The Japanese are also a for more pactical group of people in the sense that they understand that a passanger car, even a sportscar is still built and sold PRIMARILY as a transportation device. Yes, cars can be fun but they do serve a purpose. This was one of the reasons that until recently the vast majority of Japanese sportcars sold in Japan were 2+2s. A two seat car was/ is considered anti-social and a waste of precious resources.

    Since the Japanese also have a “group” mentality they are tought to think about the “others” around them and how one’s personal actions may effect other peoples lives. The average buyer of a GT-R or any of these other high HP cars in Japan, Europe, or the USA is NOT a professional racecar driver or even a good amatuer. They are for the most part dudes with a good deal of disposable income that simply want a really cool car to look good in or play with. We are talking about 500hp here NOT 250,300, 350 or even 400!

    While the evil, implusive side of me hates the concept of a manufacturer limiting a cars performance, the more enlightened side understands why this makes very good sense. I am sure those victims (and their families) you see on websites like and wish at the end of the day (or life) that someone had limited the power or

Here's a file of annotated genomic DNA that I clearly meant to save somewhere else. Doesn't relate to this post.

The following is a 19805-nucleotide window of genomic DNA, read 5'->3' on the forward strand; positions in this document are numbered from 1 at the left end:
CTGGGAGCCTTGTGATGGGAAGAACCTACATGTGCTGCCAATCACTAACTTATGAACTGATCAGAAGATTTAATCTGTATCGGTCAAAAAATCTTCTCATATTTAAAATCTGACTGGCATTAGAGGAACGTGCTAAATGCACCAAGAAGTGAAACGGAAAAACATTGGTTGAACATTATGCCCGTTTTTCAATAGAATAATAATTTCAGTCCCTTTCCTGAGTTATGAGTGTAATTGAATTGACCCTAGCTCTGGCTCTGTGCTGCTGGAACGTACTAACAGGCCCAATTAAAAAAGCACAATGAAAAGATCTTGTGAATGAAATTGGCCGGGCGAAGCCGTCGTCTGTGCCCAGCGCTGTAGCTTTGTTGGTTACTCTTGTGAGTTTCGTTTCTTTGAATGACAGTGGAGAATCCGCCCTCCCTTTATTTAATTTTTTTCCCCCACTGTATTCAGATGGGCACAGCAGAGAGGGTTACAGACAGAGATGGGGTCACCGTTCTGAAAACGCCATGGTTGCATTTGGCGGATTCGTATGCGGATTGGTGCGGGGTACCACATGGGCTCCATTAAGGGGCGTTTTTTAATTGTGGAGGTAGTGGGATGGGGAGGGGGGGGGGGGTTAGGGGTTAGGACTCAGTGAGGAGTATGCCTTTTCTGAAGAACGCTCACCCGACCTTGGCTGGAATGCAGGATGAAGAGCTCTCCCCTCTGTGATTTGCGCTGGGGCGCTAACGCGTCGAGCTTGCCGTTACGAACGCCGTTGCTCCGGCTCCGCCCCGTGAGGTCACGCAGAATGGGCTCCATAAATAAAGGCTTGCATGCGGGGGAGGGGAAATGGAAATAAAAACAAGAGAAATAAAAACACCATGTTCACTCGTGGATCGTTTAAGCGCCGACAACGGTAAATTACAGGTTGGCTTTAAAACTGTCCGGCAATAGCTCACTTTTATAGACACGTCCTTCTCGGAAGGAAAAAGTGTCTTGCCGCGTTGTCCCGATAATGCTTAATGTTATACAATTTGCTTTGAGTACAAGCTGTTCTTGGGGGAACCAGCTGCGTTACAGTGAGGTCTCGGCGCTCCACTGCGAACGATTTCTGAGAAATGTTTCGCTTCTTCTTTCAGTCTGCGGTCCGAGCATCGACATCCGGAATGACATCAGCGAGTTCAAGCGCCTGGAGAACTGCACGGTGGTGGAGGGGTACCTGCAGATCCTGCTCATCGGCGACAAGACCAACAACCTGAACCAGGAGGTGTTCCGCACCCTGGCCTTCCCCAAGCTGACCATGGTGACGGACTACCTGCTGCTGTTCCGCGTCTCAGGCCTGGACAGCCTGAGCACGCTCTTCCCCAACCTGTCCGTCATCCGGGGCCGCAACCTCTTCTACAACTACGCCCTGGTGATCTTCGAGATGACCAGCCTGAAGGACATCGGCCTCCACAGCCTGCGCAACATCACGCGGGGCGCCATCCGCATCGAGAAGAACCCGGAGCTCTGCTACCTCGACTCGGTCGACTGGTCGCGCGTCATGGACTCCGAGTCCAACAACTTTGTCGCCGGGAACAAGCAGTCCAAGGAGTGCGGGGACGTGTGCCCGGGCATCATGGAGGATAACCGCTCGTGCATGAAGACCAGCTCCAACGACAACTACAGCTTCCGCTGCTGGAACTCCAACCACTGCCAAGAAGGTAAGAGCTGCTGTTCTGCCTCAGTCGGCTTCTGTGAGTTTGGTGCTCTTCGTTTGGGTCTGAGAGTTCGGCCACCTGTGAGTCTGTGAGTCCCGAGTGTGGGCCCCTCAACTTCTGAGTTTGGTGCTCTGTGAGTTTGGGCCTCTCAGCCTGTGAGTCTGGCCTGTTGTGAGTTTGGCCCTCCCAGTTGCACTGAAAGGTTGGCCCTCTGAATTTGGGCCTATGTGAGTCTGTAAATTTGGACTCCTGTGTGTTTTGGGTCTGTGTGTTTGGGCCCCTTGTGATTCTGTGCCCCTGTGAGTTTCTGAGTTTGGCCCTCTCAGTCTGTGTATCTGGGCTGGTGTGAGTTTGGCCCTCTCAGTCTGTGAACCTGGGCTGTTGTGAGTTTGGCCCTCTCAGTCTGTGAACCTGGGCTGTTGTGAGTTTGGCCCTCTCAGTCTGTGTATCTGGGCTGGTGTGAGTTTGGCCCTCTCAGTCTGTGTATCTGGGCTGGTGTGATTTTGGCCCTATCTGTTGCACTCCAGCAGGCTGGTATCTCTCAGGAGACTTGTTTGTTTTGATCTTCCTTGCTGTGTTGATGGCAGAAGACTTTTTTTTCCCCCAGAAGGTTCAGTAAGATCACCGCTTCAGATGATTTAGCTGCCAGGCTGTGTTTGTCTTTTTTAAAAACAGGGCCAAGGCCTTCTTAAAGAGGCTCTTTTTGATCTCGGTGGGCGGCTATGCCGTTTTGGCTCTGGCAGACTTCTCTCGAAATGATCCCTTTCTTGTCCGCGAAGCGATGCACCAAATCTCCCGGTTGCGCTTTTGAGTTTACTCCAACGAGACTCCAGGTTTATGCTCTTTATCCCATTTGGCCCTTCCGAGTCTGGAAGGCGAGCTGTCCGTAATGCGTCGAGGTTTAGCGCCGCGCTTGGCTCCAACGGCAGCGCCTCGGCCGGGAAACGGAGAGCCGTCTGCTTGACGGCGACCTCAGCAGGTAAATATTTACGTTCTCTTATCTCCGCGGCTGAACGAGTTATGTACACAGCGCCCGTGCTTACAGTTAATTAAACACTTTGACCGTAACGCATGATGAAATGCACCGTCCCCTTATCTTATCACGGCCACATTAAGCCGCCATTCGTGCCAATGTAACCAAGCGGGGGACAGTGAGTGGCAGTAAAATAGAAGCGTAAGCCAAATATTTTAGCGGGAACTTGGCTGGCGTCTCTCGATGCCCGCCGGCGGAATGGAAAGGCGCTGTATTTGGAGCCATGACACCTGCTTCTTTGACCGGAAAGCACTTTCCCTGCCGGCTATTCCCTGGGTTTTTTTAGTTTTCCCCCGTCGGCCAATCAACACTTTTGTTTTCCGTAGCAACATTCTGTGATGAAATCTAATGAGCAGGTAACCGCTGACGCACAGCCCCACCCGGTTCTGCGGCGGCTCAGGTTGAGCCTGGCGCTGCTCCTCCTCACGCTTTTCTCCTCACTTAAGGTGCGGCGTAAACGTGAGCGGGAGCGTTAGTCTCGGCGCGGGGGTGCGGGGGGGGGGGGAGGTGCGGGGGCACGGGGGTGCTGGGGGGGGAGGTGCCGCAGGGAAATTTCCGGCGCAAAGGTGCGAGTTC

top speed on their car before they “lost it” at above 120mph.

    Put another way, as we watch our economy implode in the USA today we are all wishing that “someone” had the good sense to actually do some oversight over our banking institutions and had possible saved us from greedy little selves!

  • avatar

    In a related GT-R story, two brand new GT-R’s were spotted at a Chicago-area drag strip. While this is not unusual in itself, what is unusual is that these two GT-R’s are pre-delivery models, still sporting the interior protective covering and dealer license plates.

  • avatar

    Almost all cars have some sort of black box these days. Nissan’s implementation concerning warranty claims is a little harsh, I would agree, but not outside the scope of their rights.

    I know that there have been lawsuits where the black box data has been taken from the wrecked cars and used in court to convict people of negligent homicide or vehicular manslaughter.